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Carpe Diem - En regardant passer le temps CD (album) cover

EN REGARDANT PASSER LE TEMPS

Carpe Diem

 

Eclectic Prog

3.74 | 115 ratings

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Cesar Inca
Special Collaborator
Honorary Collaborator
4 stars Having got acquainted with Carpe Diem through their sophomore (and final) release "Cueille le Tour", it was a very pleasant surprise to find out that this band already had a mature musical voice of its own as it is revealed in the repertoire of "En Regardant Passer le Temps", the debut album. There is a predominant lyricism refurbished through some spacey vibes here and there, plus a gentle use of jazz- oriented cadences within an overall symphonic scheme. On thing that caught my attention especially was the presence of rough instrumental travels in many places, energetic in a clearly psychedelic fashion. This is something that is coincidental with the dominant mood in Pulsar's first two albums as well as Asia Minor's debut release - going even a bit further back in time, you can also notice traces from King Crimson's "Islands" and "Lizard". No doubt that David's efforts (mainly on soprano sax, but also flute) are the most notorious in the recurrent dialogues between lead guitar, wind and keyboards; by no means it is my purpose to overlook Abbenanti's tasteful solos or Trucchi's ability to build up phrases and orchestrations (somewhat Bardens-influenced). The solid rhythmic foundation of Berge and Faraut, meanwhile, states a perfect balance between the pulsation of art-rock and jazz-inspired dynamics, very pertinent in order to sustain the melodic developments in each turn. The shortest piece, 'Réincarnation', opens up the album on a very Gong-meets.-early Soft Machine note. It is so exciting that one can only regret that the fade-out arrives before the 4 minute mark, but the good thing is that this sort of colorfulness is well elaborated in the next three tracks. 'Jeux du Siècle' is a 13- minute suite that kicks off very pastoral, featuring a playful flute flowing over the eerie synth layers. Once we get to minute 2, the full ensemble states a rich musical travel elaborated with controlled pomposity. At minute 6, a cosmic section settles in very powerfully, which eventually serves to pave the way for the climax that fills the track's last two minutes. As impressive as this first half of the album is, I must prefer the second half. "Voyage du Non-Retour" brings similar moods and textures to those from the previous track, but in my humble opinion, the integration between the various motifs is better accomplished - I also feel that its somewhat rougher approach helps to spice things up consistently. And finally, we get to the album's undisputed gem, 'Publiphobe', which emerges a storm of melody and harmony craftily sustained on a whirlwind-like bass guitars sequence and lovely jazzy drum patterns. All spaces are filled in this track, yet the band cleverly avoids saturation and ornament excess. The melancholic aura displayed in the sung interlude receives much of its drive from the exciting instrumental that preceded it: here, there is an evident tension beneath the surface, relieved by the controlled dialogues between sax and guitar that take place in the moments when the band's sound gets tighter. The playful opening motif returns for the effective coda. This sort of excellent closure is what this excellent album deserves, no less. Generally speaking, "En Regardant Passer le Temps" does not match the magical finesse soon to be delivered in "Cueille le Tour", but it sure surpasses in terms of energy and musical development. Both albums are clear indicators of the sort of progressive genius achieved by Carpe Diem, a band for the most demanding symphonic rock fan.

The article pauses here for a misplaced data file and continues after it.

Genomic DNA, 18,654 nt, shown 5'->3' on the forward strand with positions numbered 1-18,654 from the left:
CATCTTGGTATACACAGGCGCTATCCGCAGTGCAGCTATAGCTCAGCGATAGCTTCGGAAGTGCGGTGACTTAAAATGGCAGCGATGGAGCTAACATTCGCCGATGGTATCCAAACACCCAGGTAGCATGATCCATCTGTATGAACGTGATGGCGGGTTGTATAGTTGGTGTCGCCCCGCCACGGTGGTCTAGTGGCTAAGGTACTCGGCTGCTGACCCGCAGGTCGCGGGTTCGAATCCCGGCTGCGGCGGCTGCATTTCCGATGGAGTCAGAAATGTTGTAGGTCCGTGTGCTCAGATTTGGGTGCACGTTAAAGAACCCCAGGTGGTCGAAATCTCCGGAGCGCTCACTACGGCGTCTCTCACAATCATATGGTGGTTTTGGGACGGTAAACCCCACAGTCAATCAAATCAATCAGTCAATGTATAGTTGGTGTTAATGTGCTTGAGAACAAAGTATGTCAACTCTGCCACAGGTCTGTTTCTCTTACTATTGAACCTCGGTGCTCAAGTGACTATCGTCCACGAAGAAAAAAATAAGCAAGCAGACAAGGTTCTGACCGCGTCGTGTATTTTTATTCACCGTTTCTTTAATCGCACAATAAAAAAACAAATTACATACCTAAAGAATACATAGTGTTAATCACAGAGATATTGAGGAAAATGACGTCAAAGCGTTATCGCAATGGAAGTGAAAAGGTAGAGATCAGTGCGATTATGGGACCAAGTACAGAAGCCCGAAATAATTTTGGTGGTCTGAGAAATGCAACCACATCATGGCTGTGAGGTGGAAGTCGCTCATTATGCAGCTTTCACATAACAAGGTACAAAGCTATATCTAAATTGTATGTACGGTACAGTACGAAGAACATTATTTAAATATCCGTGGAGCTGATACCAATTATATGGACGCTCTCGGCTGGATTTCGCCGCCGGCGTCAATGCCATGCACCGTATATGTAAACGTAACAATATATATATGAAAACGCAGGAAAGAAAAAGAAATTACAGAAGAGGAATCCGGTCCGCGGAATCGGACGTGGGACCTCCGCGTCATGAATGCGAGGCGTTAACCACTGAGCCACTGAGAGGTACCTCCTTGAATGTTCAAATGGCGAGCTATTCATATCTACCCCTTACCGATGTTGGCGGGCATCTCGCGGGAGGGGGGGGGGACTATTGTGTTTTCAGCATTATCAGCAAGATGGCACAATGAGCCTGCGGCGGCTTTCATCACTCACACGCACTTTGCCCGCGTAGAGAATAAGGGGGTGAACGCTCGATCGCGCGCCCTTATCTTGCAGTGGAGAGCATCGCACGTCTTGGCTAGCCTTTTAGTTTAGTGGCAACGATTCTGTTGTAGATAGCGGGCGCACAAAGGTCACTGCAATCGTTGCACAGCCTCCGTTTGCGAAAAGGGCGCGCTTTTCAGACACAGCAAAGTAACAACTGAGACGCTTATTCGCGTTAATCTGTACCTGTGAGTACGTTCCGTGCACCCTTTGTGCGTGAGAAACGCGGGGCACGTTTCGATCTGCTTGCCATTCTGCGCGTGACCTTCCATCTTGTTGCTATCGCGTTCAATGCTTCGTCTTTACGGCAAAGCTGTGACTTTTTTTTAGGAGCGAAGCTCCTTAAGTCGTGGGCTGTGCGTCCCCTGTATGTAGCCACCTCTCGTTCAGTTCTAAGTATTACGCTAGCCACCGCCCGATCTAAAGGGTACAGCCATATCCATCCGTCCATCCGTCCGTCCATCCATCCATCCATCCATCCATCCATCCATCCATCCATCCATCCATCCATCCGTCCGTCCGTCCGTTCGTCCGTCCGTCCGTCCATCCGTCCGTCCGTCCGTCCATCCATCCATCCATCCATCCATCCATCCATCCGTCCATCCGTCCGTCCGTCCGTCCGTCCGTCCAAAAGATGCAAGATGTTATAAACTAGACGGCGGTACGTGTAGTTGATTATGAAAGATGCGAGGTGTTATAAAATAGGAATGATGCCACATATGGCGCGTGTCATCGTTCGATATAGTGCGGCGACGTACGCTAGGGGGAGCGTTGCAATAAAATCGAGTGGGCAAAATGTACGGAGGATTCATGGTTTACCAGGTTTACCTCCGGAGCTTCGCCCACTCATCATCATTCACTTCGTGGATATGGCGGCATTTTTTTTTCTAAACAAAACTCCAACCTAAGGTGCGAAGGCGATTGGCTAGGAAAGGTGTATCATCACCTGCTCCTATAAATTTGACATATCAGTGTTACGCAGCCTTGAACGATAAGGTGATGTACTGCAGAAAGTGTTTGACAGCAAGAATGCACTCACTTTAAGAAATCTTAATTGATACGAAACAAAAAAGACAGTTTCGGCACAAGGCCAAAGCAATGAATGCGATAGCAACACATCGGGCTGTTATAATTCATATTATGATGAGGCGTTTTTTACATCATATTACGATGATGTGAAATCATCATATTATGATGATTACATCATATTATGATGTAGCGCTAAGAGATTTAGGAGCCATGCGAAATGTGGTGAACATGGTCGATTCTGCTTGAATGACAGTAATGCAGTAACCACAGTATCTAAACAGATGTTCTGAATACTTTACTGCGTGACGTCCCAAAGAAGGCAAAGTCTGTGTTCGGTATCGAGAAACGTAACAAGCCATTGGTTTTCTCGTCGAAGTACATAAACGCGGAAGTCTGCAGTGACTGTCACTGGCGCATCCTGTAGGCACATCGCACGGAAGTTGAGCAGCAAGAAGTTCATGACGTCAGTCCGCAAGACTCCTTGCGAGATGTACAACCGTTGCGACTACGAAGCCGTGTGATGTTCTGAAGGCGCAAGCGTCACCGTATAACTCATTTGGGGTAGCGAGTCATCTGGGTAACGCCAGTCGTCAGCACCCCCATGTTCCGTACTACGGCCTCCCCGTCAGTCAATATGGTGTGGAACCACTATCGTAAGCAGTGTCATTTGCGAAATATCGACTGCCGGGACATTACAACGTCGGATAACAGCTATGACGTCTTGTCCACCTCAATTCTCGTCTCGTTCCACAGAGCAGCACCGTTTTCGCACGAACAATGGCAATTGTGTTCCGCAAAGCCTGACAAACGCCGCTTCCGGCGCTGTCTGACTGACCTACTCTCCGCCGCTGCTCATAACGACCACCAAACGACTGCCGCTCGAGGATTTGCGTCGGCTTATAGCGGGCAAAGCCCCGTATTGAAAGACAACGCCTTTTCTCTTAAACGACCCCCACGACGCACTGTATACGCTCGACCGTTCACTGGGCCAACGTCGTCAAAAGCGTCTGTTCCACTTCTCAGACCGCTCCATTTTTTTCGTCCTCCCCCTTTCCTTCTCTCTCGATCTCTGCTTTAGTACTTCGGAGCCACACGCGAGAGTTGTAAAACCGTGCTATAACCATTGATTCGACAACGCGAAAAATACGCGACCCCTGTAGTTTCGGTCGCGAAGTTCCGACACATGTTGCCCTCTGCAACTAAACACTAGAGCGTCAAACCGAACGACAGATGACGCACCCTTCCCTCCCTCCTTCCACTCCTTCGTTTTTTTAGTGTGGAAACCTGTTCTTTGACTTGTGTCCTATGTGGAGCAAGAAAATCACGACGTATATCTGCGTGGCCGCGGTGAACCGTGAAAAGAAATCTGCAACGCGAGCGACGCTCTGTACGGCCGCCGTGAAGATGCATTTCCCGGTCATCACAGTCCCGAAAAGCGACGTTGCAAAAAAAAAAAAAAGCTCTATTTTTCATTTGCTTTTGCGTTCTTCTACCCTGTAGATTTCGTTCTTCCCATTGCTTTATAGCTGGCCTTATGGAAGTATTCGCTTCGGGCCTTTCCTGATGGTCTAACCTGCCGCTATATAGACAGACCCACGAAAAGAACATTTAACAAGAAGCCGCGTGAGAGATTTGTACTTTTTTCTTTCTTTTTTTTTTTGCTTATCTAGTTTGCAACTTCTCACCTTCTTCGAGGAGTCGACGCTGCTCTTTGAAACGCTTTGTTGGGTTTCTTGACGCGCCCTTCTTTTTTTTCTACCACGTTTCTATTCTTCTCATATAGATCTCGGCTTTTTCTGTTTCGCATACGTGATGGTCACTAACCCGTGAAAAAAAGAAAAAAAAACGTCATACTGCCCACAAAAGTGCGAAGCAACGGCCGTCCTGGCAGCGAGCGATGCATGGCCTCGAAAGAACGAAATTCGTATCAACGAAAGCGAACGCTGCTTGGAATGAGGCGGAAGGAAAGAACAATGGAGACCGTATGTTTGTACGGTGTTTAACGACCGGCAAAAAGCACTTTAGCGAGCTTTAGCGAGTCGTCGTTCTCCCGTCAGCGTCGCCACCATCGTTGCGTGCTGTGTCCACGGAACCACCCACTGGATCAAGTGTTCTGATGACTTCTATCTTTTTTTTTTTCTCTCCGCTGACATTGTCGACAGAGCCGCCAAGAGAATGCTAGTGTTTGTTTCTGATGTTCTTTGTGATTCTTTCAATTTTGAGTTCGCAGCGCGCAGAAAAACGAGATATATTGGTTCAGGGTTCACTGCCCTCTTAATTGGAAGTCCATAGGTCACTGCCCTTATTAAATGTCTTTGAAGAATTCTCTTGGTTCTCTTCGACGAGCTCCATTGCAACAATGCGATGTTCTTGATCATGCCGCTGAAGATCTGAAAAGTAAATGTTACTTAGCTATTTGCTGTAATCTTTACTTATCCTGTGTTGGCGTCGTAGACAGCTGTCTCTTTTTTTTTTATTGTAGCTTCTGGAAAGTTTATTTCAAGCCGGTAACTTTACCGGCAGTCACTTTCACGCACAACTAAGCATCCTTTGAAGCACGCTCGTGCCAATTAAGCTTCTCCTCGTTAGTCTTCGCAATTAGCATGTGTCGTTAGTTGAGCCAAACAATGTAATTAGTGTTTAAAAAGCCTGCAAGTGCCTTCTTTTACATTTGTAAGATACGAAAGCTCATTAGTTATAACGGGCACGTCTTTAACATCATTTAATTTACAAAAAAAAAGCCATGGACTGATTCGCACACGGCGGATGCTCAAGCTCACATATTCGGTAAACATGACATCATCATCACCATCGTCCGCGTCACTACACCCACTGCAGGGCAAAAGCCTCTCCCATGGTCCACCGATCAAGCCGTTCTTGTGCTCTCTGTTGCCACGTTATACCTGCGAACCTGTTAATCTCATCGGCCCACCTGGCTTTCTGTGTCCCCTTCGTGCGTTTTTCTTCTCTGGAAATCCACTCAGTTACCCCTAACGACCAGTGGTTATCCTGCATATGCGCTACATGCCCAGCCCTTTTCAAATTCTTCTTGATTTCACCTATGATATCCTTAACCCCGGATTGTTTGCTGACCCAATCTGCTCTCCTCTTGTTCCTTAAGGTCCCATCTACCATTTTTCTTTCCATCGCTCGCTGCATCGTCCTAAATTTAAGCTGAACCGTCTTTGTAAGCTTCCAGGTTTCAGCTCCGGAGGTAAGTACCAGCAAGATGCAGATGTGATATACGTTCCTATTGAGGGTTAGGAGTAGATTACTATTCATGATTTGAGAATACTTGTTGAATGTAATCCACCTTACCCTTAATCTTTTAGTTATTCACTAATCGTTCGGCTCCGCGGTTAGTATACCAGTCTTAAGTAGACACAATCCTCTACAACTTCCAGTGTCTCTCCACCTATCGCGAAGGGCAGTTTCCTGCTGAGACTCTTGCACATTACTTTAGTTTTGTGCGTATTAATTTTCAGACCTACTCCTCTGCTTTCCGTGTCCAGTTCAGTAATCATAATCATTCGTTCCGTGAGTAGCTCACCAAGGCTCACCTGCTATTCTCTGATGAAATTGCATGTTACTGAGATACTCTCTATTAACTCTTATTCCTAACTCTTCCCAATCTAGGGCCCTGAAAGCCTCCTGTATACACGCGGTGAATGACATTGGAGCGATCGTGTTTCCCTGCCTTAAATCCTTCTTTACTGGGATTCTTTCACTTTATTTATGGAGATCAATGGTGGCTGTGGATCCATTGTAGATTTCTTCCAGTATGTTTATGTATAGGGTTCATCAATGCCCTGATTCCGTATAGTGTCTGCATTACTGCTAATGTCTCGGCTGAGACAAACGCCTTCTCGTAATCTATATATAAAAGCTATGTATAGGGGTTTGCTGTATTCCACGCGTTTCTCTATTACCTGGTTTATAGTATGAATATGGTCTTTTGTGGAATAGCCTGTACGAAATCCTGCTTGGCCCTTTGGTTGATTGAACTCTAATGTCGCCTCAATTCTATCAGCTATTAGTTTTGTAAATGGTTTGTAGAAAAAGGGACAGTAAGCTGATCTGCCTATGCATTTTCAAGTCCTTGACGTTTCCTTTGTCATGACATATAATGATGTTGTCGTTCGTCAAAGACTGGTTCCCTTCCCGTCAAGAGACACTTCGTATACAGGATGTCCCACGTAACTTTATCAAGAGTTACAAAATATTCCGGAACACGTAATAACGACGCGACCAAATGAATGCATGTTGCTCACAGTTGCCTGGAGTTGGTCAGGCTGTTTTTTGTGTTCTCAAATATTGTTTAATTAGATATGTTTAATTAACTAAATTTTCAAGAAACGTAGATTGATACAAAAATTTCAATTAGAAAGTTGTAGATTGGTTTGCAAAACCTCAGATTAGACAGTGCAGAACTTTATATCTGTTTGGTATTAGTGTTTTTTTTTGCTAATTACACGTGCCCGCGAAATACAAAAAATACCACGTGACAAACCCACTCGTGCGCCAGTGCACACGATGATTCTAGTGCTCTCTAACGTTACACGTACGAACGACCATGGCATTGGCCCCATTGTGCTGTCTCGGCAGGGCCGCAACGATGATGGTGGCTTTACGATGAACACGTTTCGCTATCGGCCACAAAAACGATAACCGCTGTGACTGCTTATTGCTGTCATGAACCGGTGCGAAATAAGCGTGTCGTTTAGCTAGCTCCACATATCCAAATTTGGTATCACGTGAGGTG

Cesar Inca | 4/5 |

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